The first was Van Helsing. I didn't want to see it, but verticale was clinging desperately to the idea that it might have been a half-decent flick. So along I went. Turns out that it was pretty fucking horrible.
Van Helsing is a cornucopia of themes based on modern occult literature and sensabilities (Bram Stoker's Dracula, Mary Shelly's Frankenstein, Jekyll and Hyde, Wolf Man, etc.), wadded together without any respect toward the original works. The writer/director seems to believe that the Gothic tone of the movie is set by the very incorporation of these elements -- it isn't, and the movie is without any sort of ambiance or emotion. There's a storyline buried in there somewhere, but it's lost in the din of non-stop action and the roar of battle. The entire move is a dozen or so (very long) action sequences with five minute respites in between where the so-called "plot" is hurriedly and desperately untangled, usually by means of a character yelling over loud noises or mumbling to themselves. There are three epilogues proceeding the actual subject matter of the movie, but they confuse the movie by bogging it down in a needlessly complicated -- yet horribly simple -- story that goes nowhere. The movie could do with half the action sequences, each of which are twice as long as need be. By the end of the movie, it's played every tired old "action movie" trick in the book, all of which lead up to the invariably cliche face off with the arch villain -- in which hero and villain pound the crap out of each other to the brink of death until Van Helsing barely pulls it out of his ass and saves the day.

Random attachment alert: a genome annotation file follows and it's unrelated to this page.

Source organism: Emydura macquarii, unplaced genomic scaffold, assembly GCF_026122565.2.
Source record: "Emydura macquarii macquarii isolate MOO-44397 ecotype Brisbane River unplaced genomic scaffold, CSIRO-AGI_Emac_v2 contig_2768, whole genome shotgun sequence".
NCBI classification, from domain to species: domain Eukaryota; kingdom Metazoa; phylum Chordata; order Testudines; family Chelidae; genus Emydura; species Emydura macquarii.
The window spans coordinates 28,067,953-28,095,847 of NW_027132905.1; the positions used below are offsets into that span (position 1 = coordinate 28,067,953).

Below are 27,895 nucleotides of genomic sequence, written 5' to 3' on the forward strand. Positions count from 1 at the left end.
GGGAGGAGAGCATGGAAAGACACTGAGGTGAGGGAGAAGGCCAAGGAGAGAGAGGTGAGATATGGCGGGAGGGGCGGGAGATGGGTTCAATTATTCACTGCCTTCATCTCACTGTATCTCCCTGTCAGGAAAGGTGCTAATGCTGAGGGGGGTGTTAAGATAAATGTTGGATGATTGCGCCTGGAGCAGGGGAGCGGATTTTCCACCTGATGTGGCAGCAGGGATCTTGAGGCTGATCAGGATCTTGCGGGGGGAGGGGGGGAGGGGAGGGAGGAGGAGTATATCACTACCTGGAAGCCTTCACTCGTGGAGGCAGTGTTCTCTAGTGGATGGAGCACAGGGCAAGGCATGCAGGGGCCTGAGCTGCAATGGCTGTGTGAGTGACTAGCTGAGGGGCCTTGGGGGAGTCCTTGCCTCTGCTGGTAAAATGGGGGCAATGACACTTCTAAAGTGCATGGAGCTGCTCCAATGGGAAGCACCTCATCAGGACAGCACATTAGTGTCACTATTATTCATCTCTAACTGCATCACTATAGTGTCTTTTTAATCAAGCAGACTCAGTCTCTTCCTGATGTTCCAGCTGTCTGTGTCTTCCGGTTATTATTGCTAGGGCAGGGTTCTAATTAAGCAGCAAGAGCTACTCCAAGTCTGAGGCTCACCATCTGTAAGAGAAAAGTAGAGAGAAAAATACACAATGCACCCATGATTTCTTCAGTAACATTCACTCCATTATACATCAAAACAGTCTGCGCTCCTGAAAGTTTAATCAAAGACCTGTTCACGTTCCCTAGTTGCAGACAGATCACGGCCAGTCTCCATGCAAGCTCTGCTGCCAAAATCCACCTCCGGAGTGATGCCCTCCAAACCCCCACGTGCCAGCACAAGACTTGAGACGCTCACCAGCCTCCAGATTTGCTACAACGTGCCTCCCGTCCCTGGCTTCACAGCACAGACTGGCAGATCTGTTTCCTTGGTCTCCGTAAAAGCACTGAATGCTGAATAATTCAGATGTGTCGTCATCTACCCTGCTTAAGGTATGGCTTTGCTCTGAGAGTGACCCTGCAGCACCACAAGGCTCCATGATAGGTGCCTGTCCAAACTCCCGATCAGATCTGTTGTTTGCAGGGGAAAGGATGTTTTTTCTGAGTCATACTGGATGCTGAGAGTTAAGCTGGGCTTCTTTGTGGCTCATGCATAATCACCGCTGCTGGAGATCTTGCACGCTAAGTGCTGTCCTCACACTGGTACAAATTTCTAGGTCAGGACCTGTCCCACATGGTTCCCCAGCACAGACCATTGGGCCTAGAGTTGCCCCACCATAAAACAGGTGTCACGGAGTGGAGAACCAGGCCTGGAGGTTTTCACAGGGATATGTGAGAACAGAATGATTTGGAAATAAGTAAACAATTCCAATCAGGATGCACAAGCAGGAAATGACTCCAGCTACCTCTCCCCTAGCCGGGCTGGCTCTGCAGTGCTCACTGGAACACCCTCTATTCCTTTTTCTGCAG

Interesting to note, however: Hollywood is a plastic world. It delivers plastic writing; unrealistic scripts with unrealistic characters in unrealistic environments acting in unrealistic ways. It's fitting that Hollywood has now perfected the plastic, unrealistic look. In Van Helsing, you can count the number of non-CG scenes on one hand. The way the camera's always angled to get the "coolest" and most impossible shot of the over-done and perfectly articulated CG monsters and environs kills any atmosphere in this movie.
The second movie we saw was Eternal Sunshine on the Spotless Mind, which is a lot better than I would have given it credit. Part of me thinks it might have been a comedy, or a romantic comedy, or a head-fuck flick, or even a thriller in some ways. It was all of these things. I agree with David and Margaret from The Movie Show, who agreed that the movie was a little bit shallow, while trying to present itself as a cerebral affair. We saw it with my folks, and my elderly dad (well, 65) said he had trouble keeping up -- alhough he also admitted getting confused when watching Groundhog Day. Kinda an odd link, because Eternal Sunshine got in my head and started playing tricks like Groundhog Day did the one time I saw it. All of a sudden I feel like I've forgotten about some past love with sexy tight jeans, a baggy jumper and oddly coloured hair.
Ultimately it's a very sad movie. I walked out feeling like I'd lost something, or that I at least knew how it felt to lose something. That should probably the benchmark of a good movie, but the emotional response I felt was no different to a day time soap tear-jerker. It's a little but too easy to remind an audience of past loves lost -- really, all Eternal Sunshine did was pick at peoples scabs so that their emotional wounds came undone a little. That's an easy target.
But at least it wasn't obnoxious about it. Rather than slap you upside the head with emotions, it gets you intimate with it's characters, then tears that world apart (not in that order.) Elephant did a similair thing -- but it was smarter, and I think you learnt a thing or two as a result.